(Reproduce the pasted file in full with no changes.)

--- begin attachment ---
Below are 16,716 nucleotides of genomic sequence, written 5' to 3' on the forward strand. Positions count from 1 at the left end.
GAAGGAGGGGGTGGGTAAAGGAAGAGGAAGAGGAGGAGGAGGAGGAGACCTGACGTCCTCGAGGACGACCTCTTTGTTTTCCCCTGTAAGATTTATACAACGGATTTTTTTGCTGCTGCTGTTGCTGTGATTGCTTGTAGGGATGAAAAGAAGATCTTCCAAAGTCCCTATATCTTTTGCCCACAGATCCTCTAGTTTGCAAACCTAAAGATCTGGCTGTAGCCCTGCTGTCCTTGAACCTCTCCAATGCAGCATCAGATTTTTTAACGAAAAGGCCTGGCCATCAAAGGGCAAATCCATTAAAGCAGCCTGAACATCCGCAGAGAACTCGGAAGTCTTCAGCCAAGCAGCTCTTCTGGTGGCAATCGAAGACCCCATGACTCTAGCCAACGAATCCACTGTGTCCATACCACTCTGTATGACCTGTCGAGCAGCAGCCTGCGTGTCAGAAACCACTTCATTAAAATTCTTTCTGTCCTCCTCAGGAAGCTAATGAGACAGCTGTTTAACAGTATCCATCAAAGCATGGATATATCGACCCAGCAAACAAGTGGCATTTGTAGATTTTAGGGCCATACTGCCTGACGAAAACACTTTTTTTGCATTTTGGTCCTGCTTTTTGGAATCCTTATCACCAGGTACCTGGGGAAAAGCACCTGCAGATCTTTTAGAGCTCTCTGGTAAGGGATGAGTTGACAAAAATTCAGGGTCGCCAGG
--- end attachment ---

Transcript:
Below are 16,716 nucleotides of genomic sequence, written 5' to 3' on the forward strand. Positions count from 1 at the left end.
GAAGGAGGGGGTGGGTAAAGGAAGAGGAAGAGGAGGAGGAGGAGGAGACCTGACGTCCTCGAGGACGACCTCTTTGTTTTCCCCTGTAAGATTTATACAACGGATTTTTTTGCTGCTGCTGTTGCTGTGATTGCTTGTAGGGATGAAAAGAAGATCTTCCAAAGTCCCTATATCTTTTGCCCACAGATCCTCTAGTTTGCAAACCTAAAGATCTGGCTGTAGCCCTGCTGTCCTTGAACCTCTCCAATGCAGCATCAGATTTTTTAACGAAAAGGCCTGGCCATCAAAGGGCAAATCCATTAAAGCAGCCTGAACATCCGCAGAGAACTCGGAAGTCTTCAGCCAAGCAGCTCTTCTGGTGGCAATCGAAGACCCCATGACTCTAGCCAACGAATCCACTGTGTCCATACCACTCTGTATGACCTGTCGAGCAGCAGCCTGCGTGTCAGAAACCACTTCATTAAAATTCTTTCTGTCCTCCTCAGGAAGCTAATGAGACAGCTGTTTAACAGTATCCATCAAAGCATGGATATATCGACCCAGCAAACAAGTGGCATTTGTAGATTTTAGGGCCATACTGCCTGACGAAAACACTTTTTTTGCATTTTGGTCCTGCTTTTTGGAATCCTTATCACCAGGTACCTGGGGAAAAGCACCTGCAGATCTTTTAGAGCTCTCTGGTAAGGGATGAGTTGACAAAAATTCAGGGTCGCCAGG